I am going to Biagio tonight to pick up some new bars and old favs. I’ll post photos and reviews tonight or tomorrow. I can’t wait! Actually, I purchased a Divine chocolate bar from Whole Foods the other day and noticed that although the market did have a wide selection, most of their bars were not 70%-100% cocoa, and many of them had added nuts or fruit. Save for online items, Biagio is still my DC one-stop shop for pure bars. And what bars they are!!
As for an online quest, I happened upon this Health By Chocolate site. Looks interesting. I’ve not tried their bars, but having them doctor-formulated and sold in bulk doesn’t seem to foster unique sampling. It’s more geared toward dermatology and a new diet. Here’s some language from the site: “Now you can be bad to look and feel good!” This is something I’m prone to steer away from. Marketing like this from their FAQs is also a deterrent:
What happens if I go on a Health by Chocolate binge and eat more than one bar?
You’ll be in a very good mood. Chocolate contains a chemical called phenylethylamine, which is the same brain chemical released when we experience the euphoric feeling of being in love.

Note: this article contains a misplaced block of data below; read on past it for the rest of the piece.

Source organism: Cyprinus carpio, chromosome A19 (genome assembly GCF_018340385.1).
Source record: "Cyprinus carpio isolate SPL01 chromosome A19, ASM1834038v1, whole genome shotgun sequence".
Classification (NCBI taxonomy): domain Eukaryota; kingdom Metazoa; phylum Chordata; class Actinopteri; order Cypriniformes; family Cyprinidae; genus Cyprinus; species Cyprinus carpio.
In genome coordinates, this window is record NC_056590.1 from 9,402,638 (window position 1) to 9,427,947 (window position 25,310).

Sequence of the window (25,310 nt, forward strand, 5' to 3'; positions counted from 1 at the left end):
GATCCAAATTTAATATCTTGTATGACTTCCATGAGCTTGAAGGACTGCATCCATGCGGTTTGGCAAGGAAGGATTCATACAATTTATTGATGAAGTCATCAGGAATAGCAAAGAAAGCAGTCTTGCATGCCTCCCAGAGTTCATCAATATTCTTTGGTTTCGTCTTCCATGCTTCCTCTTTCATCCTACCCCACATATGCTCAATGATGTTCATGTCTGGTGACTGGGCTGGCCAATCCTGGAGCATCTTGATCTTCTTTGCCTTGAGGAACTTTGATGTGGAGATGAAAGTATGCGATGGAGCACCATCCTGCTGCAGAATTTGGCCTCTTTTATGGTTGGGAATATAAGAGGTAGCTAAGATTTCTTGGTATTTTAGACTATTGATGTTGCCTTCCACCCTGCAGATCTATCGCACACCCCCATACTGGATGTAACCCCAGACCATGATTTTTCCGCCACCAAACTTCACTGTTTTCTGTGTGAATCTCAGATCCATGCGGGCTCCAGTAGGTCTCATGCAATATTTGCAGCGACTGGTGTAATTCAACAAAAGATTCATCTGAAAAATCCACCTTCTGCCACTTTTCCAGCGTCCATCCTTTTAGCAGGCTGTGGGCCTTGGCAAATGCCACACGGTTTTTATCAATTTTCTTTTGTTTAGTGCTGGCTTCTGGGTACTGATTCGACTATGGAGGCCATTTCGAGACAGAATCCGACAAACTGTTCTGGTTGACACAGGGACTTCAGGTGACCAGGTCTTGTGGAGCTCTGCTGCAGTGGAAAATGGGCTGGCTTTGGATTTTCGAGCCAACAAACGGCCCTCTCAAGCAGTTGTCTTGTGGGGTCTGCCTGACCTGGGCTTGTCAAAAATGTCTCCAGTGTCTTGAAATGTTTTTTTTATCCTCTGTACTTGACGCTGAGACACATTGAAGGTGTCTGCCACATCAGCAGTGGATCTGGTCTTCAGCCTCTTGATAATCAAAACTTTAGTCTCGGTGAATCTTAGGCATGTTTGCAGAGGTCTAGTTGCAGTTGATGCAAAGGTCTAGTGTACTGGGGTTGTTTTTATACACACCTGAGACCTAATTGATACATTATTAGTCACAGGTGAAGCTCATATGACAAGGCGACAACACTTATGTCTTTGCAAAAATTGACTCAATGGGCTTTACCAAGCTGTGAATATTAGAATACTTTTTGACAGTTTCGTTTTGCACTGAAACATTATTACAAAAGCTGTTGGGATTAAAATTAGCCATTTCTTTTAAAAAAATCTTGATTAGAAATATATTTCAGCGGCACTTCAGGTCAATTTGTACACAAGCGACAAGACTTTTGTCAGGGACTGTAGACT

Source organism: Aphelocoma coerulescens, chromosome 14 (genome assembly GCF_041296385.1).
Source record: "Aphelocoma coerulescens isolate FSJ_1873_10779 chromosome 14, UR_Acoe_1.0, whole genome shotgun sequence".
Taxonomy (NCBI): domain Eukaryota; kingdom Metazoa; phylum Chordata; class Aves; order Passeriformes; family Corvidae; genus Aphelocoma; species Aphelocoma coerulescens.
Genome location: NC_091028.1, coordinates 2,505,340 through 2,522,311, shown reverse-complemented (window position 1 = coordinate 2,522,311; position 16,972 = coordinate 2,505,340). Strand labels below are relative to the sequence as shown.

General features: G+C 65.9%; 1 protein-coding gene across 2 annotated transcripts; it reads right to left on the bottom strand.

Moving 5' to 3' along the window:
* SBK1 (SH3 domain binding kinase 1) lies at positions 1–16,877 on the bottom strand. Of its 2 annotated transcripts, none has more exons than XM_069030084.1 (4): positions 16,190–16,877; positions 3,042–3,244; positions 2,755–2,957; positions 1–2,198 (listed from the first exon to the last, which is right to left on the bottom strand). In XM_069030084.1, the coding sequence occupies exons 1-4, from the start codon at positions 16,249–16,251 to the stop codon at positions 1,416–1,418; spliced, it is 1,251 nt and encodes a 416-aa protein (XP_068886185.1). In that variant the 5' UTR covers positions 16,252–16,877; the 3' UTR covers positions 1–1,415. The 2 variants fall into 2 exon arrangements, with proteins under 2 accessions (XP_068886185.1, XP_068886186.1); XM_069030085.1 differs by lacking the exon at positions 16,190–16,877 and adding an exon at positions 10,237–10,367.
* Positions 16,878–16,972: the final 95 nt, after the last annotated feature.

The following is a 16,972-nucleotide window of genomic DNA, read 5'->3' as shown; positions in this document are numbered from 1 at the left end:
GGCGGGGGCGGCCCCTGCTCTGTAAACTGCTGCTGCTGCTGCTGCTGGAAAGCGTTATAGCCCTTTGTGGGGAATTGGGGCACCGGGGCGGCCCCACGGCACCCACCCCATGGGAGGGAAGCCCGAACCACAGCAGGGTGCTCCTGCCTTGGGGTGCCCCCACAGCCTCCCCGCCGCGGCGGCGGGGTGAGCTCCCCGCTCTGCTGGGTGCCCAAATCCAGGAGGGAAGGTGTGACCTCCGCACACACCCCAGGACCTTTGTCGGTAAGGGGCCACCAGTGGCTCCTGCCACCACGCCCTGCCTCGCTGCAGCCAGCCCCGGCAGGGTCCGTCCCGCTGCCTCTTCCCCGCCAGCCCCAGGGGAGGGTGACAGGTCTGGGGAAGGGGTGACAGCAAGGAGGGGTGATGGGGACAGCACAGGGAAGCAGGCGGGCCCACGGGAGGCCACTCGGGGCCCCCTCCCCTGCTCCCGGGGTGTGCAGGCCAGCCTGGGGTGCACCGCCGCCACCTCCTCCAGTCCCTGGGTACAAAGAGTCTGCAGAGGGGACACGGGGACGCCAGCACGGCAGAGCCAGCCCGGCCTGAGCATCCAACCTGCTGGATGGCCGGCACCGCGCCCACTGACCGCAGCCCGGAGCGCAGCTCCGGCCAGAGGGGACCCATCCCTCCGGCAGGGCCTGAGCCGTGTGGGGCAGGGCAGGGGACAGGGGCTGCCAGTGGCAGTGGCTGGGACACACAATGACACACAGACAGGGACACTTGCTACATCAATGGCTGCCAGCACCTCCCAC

I know everyone has his or her own interpretation of a chocolate experience. I look for awesome art and marketing, origin, whether it makes the expert headlines (doesn’t always mean it’s the best), and of course the incredible complexities of flavor. Whenever I try a pure bar, I really get a sense of where those (generally four) ingredients come from and wonder how they can possibly taste so different from maker to maker, plantation to plantation. Health by Chocolate bars contain the following:
Organic Ingredients: organic cocoa liquor*, raw cane sugar*, cocoa butter*, dehydrated cane juice*, blueberry, vanilla, fructooligosaccharides, cranberry seed oil, mixed carotenoids.
Why eat something with fructooligosaccharides (FOS), which could have the following side effects:
FOS and inulin are fermented by most bacterial species in the intestine, including Klebsiella, E. coli  and many Clostridium species which are considered less-friendly bacteria in the gut. These species are mainly responsible for the gas formation (hydrogen and carbon dioxide), which results after ingestion of FOS. Most people can eat 5-10 gram of FOS without discomfort, whereas others already have problems with 1 gram. The estimated optimal dose for adult humans is around 5-10 gram/day.
Aside from minor side effects, are these actual healthful organic ingredients or just something else the FDA happens to deem as “safe”? For now, I’m sticking with simplicity.